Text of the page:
Overclock.net banner

1 - 14 of 14 Posts

·
Registered
Joined
·
1,324 Posts
Discussion Starter · #1 ·
So I have one board that came with no Headsinks for the NVME m.2's. It's in a kids machine but both slots are populated and the c drive seems to run a little warm. Can anyone recommend me a some good low profile heatsinks? I like to stay away from the ones with silicon/rubber bands. Any advice would be welcome.
 

·
Not new to Overclock.net
Joined
·
78,991 Posts
So I have one board that came with no Headsinks for the NVME m.2's. It's in a kids machine but both slots are populated and the c drive seems to run a little warm. Can anyone recommend me a some good low profile heatsinks? I like to stay away from the ones with silicon/rubber bands. Any advice would be welcome.
How warm is it? What are you using to determine that it seems a little warm?

Normal safe operating temperatures for these is 35-40°C for most uses which is 95°F to 104°F. Under very heavy working conditions, it can go as high as 60-70°C, which is 140°F to 158°F. Most good NVMe SSDs spec the maximum safe to be around 70°C for a sustained period of time.

Most of us don't need heatsinks on our NVMe SSDs.
 

·
Registered
Joined
·
571 Posts


"JEDEC rates client SSDs with an operating temperature of 40C. If you force the flash down closer to room temperature (25C), then with the same amount of writing (done at that lower temperature) the end of life data retention time will be cut in half. An M.2 SSD without a heatsink will naturally rise above ambient. Same goes with SSDs with heat spreaders / heat spreading labels (they just spread the hat more evenly, which is actually better for endurance since the flash will also run slightly warmer even while idle).

Now for the heatsink / water block problem. The goal of these items is to prevent thermal throttling during heavy use but that is a controller issue, not a flash issue (flash loves to be hot while operating - specicifically during writes as that is what causes the wear). Where the heatsink / block makers get this wrong is having the thermal pad contact the flash. We want it to only contact the controller. Yes, the overall temp will still run lower (less controller heat conducting to the flash while idle), but at least during heavy writes, the flash will be able to rise closer to its preferred temperature without the heatsink actively pulling it back down to ambient.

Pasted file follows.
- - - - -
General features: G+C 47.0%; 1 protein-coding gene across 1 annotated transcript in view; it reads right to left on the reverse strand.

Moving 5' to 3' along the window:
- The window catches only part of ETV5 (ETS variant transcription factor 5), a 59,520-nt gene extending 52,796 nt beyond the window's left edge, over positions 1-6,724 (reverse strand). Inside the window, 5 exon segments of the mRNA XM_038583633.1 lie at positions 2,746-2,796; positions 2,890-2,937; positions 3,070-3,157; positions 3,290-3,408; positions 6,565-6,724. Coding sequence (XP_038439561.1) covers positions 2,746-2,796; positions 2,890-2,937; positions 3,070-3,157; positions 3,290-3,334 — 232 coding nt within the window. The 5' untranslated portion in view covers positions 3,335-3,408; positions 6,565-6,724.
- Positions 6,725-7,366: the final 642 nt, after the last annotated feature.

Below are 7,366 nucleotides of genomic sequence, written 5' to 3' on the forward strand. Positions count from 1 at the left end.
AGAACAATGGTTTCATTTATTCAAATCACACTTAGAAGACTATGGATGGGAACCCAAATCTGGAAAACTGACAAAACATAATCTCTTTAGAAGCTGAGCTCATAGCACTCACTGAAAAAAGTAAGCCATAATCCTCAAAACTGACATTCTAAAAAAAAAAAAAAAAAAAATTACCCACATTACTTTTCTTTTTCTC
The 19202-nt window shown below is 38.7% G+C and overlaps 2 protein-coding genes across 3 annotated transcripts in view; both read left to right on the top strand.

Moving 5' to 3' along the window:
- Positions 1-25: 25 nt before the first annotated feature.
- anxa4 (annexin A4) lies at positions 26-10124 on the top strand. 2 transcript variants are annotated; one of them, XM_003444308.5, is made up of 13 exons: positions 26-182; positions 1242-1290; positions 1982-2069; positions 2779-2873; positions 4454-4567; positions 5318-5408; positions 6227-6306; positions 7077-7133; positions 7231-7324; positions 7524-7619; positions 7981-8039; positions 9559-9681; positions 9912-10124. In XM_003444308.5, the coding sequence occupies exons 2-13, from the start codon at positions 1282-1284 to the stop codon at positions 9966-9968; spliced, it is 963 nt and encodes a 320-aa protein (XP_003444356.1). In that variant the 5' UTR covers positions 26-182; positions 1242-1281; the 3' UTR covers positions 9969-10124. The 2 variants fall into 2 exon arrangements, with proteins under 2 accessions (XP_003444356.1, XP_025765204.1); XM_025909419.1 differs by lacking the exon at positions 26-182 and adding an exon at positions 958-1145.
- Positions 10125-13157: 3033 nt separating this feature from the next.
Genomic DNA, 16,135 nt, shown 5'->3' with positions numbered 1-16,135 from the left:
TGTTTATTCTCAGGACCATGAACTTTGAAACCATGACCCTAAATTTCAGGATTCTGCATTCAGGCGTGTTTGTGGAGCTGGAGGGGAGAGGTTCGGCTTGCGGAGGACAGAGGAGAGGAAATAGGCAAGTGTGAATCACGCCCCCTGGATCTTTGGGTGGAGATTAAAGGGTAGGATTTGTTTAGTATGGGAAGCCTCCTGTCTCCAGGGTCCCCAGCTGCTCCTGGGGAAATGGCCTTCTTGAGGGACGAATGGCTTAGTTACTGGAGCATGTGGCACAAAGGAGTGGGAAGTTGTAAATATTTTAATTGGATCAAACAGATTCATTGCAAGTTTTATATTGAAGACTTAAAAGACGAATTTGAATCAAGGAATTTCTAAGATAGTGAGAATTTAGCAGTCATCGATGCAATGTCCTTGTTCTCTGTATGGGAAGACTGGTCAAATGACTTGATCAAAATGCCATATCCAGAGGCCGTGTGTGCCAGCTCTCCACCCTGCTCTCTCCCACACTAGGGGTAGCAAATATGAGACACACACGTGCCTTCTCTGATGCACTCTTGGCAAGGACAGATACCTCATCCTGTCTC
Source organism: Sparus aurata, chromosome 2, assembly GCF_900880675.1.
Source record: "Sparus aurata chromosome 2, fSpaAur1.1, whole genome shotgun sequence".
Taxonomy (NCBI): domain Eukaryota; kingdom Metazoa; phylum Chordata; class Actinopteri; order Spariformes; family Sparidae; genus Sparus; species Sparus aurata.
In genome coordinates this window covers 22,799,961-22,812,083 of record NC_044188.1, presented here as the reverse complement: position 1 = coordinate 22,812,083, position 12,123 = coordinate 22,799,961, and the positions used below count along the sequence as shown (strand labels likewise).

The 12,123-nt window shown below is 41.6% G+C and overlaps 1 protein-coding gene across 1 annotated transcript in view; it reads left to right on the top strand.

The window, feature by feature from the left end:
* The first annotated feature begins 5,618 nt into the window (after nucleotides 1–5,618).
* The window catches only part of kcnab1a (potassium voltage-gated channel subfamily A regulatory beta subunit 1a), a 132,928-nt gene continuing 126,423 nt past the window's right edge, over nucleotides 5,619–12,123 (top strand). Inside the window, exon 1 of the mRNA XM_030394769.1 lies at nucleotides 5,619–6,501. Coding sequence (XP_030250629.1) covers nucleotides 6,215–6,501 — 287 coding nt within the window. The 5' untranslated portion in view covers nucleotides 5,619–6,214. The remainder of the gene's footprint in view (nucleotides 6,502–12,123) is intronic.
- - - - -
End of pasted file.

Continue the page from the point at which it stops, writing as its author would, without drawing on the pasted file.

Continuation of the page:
This is far less of a concern for a showpiece system that is rarely writing, but I would still recommend trimming the thermal pad so that it only contacts the controller."
 
  • Rep+
Reactions: wuttman

·
Registered
Joined
·
1,324 Posts
Discussion Starter · #4 ·
It's seeing 70c at times gaming so I see no downside in putting a Heasink on it. Summer is coming. This is on a WD sn750.
 

·
Laptop Enthusiast
Joined
·
9,398 Posts
So I have one board that came with no Headsinks for the NVME m.2's. It's in a kids machine but both slots are populated and the c drive seems to run a little warm. Can anyone recommend me a some good low profile heatsinks? I like to stay away from the ones with silicon/rubber bands. Any advice would be welcome.
Proper airflow matters quite a bit here too, I'd wager it matters more than having a heatsink for said M.2.
 

·
Registered
Joined
·
571 Posts
I used one of these and cut the pad down so it only contacted the controller. The rubber bands decomposed quickly so I replaced them with kapton tape.


I think a more ideal solution would be to use one of these as a heat spreader with a full length pad -


That should keep the controller cool and the NAND warm. Kapton tape and a slab of copper might look a bit janky but it should work well.
 

·
Registered
Joined
·
30 Posts
It's seeing 70c at times gaming so I see no downside in putting a Heasink on it. Summer is coming. This is on a WD sn750.
70c is hot for gaming, it's a kind of temperature you'd expect from sustained writes, not the usual gaming workloads...then again, SN750 is a relatively hot drive.
I'd get a heatsink...doesn't have to be something beastly, qualty of the thermal pad matters more...
But do look into improving the airflow in that case first, it might save you the money for a heatsink.
 

·
Registered
Joined
·
571 Posts
I don't get why copper plate should display different cooling behavior?
My thought is to spread the heat from the controller since it's the primary heat source and NAND lasts longer when it runs warm. The copper plates will spread heat better than aluminum, but shouldn't keep the drive too cool because there are no fins.

2487279


The temp sensor is in the controller.
 

·
Registered
Joined
·
571 Posts
But it's thin, cross-sectional area of the aluminum one with fins should make up for halved thermal performance.
Maybe 🤷‍♂️

Still has less surface area though.
 

·
Registered
Joined
·
1,324 Posts
Discussion Starter · #13 ·
My Asus B550 board has heatsinks for both M.2 slots. Are they just for decoration or are they needed? Temperatures are better on that board but the case has better airflow also so I don't know.
 

·
Registered
Joined
·
571 Posts
My Asus B550 board has heatsinks for both M.2 slots. Are they just for decoration or are they needed? Temperatures are better on that board but the case has better airflow also so I don't know.
They might be needed to hold the drive in place, depending on how the board is designed. If you have some airflow around the drive and aren't constantly thrashing it with massive read / writes, then it's not needed. If the NAND sits higher than the controller, there's a good chance the thermal pad won't make even contact. I had that issue with mine before I cut the pad to cover the controller and DRAM. I just took the heatsink back off though. lol
 
1 - 14 of 14 Posts
Top